The Mission Impossible TV show aired for 171 episodes starting in 1966 and spawned four paperback tie-in novels and two juvenile ones. The first of the juvenile books was a 212-page novel from 1969 called The Priceless Particle by crime fiction veteran Talmage Powell (1920-2000). Having never seen the show or the contemporary movies, it seemed like a fair place to start.
The Impossible Missions Force - or IMF - is a secret U.S. Government Agency that handles jobs way too tough for other agencies. The IMF is headed by Jim Phelps, an executive who also seems to handle a good bit of fieldwork. While in Italy, Phelps is passed a secret message (cool tradecraft, by the way) alleging that a biochemical researcher has developed a synthetic protein that could end world hunger. The scientist has been taken captive by the evil dictator in the impoverished home nation of Masacar.
Both the Americans and the Russians want to bust the doctor loose and harness his formula. If the totalitarians gain control of the key to solve world hunger, they’ll leverage it to turn the world commie. Whereas the U.S. will use the technology for nothing but benevolent good — ‘cause that’s how we roll.
The mission, if Phelps chooses to accept it (spoiler alert: he does), is to free the captive scientist before the Russians do. He puts together his core team of agents from the TV show to handle the mission. The book nicely doesn’t assume the reader is a student of the show, so each character gets an appropriate amount of exposition.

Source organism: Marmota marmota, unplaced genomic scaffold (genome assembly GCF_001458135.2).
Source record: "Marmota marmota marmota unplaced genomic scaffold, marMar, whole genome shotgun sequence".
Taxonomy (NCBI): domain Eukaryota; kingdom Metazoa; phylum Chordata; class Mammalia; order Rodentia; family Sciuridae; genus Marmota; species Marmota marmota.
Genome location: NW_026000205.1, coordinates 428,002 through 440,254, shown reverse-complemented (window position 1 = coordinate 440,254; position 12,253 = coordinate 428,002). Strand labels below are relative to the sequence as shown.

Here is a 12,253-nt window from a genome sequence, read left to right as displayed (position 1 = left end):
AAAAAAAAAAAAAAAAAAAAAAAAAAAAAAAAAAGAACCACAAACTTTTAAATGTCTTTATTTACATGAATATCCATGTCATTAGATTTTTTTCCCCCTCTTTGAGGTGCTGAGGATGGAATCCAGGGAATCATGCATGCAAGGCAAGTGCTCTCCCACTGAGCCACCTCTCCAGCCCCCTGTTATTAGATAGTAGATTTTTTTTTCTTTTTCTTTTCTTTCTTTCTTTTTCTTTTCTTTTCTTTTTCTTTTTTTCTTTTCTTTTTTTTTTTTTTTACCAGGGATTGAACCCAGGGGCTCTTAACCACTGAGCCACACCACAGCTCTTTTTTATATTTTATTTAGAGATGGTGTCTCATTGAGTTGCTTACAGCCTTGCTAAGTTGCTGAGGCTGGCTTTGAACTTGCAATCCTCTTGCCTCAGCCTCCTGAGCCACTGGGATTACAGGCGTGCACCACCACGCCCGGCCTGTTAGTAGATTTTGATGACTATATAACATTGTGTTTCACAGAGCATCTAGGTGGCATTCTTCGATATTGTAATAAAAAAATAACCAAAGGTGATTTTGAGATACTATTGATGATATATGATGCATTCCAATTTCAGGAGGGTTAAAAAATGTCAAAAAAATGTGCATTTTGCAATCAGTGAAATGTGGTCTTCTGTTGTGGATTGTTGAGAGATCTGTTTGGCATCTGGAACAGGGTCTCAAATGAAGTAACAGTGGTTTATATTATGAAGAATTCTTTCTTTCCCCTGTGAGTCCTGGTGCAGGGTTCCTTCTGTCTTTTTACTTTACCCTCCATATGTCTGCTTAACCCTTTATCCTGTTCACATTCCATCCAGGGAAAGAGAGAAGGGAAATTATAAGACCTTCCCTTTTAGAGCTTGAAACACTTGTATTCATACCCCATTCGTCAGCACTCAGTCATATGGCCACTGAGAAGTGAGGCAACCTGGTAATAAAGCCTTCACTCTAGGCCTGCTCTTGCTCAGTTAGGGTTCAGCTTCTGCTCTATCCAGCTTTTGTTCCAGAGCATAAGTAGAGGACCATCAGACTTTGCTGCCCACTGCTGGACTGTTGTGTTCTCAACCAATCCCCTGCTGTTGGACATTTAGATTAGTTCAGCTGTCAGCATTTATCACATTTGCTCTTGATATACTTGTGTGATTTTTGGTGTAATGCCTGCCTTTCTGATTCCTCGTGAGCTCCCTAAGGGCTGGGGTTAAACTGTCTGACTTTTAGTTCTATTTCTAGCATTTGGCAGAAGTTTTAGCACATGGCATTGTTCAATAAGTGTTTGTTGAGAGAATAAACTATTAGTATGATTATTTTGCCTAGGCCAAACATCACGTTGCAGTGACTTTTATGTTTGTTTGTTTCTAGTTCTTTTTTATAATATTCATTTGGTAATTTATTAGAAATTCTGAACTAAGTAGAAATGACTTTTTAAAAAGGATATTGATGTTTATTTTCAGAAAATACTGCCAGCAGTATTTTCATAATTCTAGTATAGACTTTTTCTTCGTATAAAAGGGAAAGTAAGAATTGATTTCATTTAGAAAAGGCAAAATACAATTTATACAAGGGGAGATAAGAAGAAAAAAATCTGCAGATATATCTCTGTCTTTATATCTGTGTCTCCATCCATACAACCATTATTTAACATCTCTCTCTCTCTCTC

It’s interesting that this book was originally released for the juvenile market because there’s nothing childish about the writing or plot. Powell’s language is mature and the geopolitics aren’t dumbed-down. Granted, there’s no sex or profanity, but I bet there wasn’t any in the adult Mission Impossible paperbacks authored by Walter Wager using the John Tiger pseudonym. Part of me wonders if Powell was even informed this would be packaged for kids with a cardboard hardcover like a Hardy Boys novel.
The Priceless Particle is a solid rescue-the-prisoner story sprinkled with lots of cool, espionage-fiction tricks of the trade. For my money, there was a bit of over-reliance on uncanny disguises, evidently a trope of the series, but not enough to ruin the adventure. There’s no real bodycount or violence, but the author generates plenty of excitement nonetheless.
I can definitely recommend this novel without reservations. Talmage Powell wrote one other Mission Impossible juvenile novel for Whitman Books called The Money Explosion, which I’d read in a heartbeat if the price was right. Don’t spend a fortune on The Priceless Particle, but if you have it on a shelf or find a cheap copy, it’s a perfectly pleasant diversion.